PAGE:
Ceramide-Based Risk Test Predicts CV Mortality in Patients With, Without Type 2 Diabetes

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CERT predicted cardiovascular mortality in patients with known cardiovascular risk who had type 2 diabetes, as well as in patients without diabetes.

SAN FRANCISCO — Coronary Event Risk Test (CERT), a new validated cardiovascular (CV) risk predictor based on circulating ceramide concentrations, can predict CV mortality in patients with preexisting CV disease, with and without type 2 diabetes (T2D), according to study results presented at the American Diabetes Association 79th Scientific Sessions, held June 7 to 11, 2019.

The researchers investigated the use of CERT to predict CV mortality in patients with established CV disease. The study enrolled 1087 patients, including 360 patients with T2D. According to CERT, patients were classified into 1 of 4 risk categories based on ceramide concentration; T2D was more common throughout the risk categories (29.1% in category I, 31.1% in category II, 37.4% in category III, and 53.4% in category IV; P <.001).

During mean follow-up of approximately 8 years, there were 130 CV deaths. The analysis showed CV mortality increased with increasing CERT categories from low risk to high risk (log Rank P <.001). Mortality risk was higher in patients with T2D compared with patients without T2D (17.7% vs 9.4%; P <.001).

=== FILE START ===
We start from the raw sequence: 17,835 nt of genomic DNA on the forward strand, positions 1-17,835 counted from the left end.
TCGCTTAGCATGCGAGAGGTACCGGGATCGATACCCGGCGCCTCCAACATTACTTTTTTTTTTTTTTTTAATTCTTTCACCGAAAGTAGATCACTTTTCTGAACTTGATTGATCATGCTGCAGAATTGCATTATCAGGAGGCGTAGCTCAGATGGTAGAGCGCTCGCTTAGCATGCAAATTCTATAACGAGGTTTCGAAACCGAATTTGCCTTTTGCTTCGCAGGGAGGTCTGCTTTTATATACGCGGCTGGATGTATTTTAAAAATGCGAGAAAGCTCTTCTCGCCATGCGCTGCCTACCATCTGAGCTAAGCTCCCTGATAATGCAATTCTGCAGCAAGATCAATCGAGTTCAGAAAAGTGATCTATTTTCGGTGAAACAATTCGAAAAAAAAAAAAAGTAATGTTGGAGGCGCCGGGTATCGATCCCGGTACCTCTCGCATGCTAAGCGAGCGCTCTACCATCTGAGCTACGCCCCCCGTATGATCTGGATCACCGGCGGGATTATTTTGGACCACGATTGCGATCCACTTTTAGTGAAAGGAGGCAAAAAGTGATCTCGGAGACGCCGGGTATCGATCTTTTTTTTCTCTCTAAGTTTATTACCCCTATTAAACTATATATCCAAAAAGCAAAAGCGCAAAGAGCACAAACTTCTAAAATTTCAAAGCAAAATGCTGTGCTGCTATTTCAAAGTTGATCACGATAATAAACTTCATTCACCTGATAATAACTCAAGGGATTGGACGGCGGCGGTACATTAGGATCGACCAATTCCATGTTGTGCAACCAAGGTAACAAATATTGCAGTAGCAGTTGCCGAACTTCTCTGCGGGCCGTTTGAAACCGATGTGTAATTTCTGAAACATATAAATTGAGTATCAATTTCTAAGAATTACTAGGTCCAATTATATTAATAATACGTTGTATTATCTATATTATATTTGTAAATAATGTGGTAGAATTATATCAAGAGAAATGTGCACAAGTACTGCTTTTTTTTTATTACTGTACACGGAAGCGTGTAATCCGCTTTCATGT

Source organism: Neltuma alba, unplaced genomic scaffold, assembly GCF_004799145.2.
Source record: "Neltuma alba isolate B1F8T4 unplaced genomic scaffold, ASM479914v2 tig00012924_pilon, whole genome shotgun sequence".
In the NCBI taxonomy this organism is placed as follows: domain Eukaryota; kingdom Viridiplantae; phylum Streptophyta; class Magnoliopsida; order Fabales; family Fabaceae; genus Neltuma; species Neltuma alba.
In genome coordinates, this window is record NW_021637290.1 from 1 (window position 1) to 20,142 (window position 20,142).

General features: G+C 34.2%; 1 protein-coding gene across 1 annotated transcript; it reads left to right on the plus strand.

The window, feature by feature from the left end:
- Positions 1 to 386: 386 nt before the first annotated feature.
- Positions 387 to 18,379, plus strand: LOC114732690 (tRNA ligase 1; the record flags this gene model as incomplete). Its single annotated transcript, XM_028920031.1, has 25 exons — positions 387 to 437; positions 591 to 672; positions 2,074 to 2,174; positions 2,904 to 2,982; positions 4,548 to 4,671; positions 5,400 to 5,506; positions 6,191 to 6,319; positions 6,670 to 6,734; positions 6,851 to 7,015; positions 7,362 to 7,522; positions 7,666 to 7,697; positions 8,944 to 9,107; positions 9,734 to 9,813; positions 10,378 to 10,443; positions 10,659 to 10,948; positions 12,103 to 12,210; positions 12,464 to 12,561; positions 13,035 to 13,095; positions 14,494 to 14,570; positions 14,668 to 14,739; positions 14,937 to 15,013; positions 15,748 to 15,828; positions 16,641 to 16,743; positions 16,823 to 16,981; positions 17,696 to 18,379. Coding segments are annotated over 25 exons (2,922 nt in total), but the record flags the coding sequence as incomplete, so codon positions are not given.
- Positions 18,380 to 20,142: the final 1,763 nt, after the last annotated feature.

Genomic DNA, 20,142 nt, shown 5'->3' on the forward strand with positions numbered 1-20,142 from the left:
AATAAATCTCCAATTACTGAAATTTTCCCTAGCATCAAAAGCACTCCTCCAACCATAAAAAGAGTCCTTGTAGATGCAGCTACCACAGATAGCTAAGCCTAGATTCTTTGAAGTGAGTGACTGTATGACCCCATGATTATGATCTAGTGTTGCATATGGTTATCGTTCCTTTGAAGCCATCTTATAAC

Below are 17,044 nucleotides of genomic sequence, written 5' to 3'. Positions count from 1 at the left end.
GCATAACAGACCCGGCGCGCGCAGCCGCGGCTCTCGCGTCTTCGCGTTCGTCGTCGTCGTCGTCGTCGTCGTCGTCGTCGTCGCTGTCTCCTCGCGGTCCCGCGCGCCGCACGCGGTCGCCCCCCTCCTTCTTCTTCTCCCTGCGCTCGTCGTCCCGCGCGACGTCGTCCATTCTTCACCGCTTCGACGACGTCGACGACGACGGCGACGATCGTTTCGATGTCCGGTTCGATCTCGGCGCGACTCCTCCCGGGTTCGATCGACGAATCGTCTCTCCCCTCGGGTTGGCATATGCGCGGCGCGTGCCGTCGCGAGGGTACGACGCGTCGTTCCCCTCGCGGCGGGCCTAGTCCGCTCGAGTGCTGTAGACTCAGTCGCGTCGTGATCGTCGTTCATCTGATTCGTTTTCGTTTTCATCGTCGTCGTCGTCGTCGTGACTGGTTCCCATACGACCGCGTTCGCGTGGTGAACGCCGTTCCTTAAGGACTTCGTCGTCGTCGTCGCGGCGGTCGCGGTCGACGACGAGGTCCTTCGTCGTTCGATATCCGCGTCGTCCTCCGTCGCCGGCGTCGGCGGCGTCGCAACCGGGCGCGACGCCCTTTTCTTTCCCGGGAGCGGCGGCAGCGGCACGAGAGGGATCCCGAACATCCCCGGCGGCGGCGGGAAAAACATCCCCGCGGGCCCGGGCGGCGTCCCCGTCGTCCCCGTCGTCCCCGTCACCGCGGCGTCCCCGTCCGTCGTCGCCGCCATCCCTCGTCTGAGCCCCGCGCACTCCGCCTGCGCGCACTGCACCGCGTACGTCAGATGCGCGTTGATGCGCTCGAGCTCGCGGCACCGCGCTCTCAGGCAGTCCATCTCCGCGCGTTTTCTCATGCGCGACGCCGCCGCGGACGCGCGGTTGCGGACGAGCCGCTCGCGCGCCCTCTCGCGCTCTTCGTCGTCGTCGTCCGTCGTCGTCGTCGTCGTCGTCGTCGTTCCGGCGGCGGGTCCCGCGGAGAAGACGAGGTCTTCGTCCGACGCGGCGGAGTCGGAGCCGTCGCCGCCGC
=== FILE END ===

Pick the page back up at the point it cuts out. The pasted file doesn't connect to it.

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The investigators reported that CERT categories predicted CV mortality in both patients with T2D (adjusted hazard ratio, 1.65; 95% CI, 1.27-2.15; P <.001) and without T2D (adjusted hazard ratio, 1.41; 95% CI, 1.07-1.85; P =.015).

“CERT predicts cardiovascular mortality in [patients with cardiovascular disease and type 2 diabetes] as well as in those without diabetes,” concluded the researchers.

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Leiherer A, Muendlein A, Saely CH, et al. The ceramide-based Coronary Event Risk Test (CERT) predicts cardiovascular mortality in cardiovascular disease patients with type 2 diabetes mellitus as well as in those without diabetes. Presented at: American Diabetes Association 79th Scientific Session; June 7-11, 2019; San Francisco, CA. Poster 416-P.